More than three million households are going into winter in debt to their energy supplier – 500,000 more than a year ago, research suggests.
In total, households owe energy suppliers £510million, a rise of £77million on 2020, according to calculations by price comparison website Uswitch.com.
The sharp rise comes as millions of customers are reeling from a surge in energy prices after regulators hiked a price cap.
Experts say customers should have built up a credit on their energy account after the summer months if they pay by monthly direct debit.
Doing so can prevent having a sharp increase in bills over winter, when households use most of our annual energy use.
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However, the number of customers in credit has fallen by 4% compared to last year, a survey by Uswitch suggests.
Of those in the red with their supplier, three fifths said their debt is higher or the same as it was last year, while only one in eight said the amount they owe is lower.
The average amount owed is £153.
Nearly six in 10 of those questioned said they were either worried, or very worried, about how they are going to pay for their energy bills this winter.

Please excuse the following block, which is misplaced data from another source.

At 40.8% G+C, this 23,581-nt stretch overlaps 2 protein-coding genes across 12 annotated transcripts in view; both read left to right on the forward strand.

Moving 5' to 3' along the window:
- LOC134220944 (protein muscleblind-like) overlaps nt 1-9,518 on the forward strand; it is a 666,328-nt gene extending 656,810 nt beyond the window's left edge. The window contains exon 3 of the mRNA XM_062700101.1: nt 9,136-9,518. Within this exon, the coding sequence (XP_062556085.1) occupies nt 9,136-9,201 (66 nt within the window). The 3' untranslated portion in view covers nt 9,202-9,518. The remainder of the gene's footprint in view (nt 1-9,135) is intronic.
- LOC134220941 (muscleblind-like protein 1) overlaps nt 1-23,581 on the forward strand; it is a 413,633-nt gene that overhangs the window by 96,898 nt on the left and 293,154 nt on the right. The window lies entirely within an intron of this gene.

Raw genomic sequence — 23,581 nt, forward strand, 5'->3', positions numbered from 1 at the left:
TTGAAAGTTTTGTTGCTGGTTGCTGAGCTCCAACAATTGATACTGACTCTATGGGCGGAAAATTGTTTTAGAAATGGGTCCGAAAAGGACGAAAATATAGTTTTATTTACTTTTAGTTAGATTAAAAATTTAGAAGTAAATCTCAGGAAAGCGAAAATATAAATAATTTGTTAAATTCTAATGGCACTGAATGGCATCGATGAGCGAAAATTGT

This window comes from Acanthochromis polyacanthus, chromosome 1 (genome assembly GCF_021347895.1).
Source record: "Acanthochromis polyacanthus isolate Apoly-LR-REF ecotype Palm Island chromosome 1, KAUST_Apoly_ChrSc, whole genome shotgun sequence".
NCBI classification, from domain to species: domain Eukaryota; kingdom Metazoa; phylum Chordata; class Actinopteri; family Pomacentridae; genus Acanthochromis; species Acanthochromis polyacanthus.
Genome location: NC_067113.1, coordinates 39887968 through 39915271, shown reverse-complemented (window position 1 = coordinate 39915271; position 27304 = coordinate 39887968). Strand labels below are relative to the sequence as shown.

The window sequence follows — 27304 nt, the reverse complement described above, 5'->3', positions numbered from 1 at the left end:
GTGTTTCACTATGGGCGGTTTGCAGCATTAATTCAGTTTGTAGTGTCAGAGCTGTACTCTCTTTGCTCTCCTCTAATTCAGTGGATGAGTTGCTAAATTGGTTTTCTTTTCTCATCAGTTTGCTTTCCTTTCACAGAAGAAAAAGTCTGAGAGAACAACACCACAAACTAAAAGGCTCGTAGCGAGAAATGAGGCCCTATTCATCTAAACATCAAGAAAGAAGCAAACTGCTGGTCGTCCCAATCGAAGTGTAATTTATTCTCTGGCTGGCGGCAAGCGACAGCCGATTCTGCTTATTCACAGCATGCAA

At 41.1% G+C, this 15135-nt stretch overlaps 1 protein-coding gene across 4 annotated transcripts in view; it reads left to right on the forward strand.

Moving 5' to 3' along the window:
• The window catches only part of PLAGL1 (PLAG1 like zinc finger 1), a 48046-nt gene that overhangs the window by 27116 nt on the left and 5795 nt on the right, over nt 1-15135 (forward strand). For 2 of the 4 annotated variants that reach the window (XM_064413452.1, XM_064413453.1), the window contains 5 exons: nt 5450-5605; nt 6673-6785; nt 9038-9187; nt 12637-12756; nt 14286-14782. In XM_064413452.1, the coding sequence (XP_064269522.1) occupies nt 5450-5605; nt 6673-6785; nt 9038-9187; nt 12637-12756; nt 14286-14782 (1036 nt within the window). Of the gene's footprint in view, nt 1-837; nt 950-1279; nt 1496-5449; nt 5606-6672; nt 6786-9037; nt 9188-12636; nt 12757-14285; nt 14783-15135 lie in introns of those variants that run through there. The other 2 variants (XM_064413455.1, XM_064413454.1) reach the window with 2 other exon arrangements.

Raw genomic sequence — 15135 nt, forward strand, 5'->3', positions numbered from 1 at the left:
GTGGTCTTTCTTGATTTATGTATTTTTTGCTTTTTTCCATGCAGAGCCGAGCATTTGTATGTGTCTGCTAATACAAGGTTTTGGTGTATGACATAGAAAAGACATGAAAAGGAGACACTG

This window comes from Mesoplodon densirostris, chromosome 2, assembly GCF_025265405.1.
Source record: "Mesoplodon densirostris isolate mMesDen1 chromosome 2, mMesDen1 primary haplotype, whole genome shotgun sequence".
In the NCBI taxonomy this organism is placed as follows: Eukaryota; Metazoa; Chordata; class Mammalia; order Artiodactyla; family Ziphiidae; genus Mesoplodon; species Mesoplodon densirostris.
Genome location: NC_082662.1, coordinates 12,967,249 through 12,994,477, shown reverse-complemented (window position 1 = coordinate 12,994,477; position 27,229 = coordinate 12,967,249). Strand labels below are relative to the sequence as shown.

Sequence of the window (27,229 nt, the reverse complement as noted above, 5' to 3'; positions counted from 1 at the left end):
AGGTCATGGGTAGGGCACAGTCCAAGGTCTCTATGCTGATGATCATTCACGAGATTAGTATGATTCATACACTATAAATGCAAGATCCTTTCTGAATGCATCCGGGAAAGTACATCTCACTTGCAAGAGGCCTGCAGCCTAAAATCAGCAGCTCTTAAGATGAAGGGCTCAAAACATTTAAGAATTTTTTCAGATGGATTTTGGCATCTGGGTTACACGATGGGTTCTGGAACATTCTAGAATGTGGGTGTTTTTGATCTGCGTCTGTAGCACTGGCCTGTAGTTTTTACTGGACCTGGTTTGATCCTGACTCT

Almost a fifth – 17% – claimed they would avoid putting the heating on even when it was cold, and more than two million will spend less on food.
Justina Miltienyte, energy policy expert at Uswitch.com, said: “No customer should have to choose between heating or eating and it’s alarming that many households are facing that decision this winter.
“Anyone who is worried about their energy bills, or their existing debt, should contact their energy supplier in the first instance to see if they can set up an affordable repayment plan.”
Cost surges kill suppliers
A record number of energy suppliers have gone bust this year – handing power to the industry’s big firms, research has revealed.
A surge in wholesale energy costs has killed more than half the suppliers which were operating at the start of the year, according to consultants Cornwall Insight.
In January there were 47 domestic suppliers – five large, 12 medium and 30 small.
Today, that has fallen to only 25 suppliers.
Most customers of those firms which have gone bust have been moved to larger suppliers, growing their market share from 68.5% at the start of the year to 70.1% now.
Anna Moss, head of consumer markets at Cornwall Insight, said: “The very high wholesale prices have caused significant distress even before winter begins.”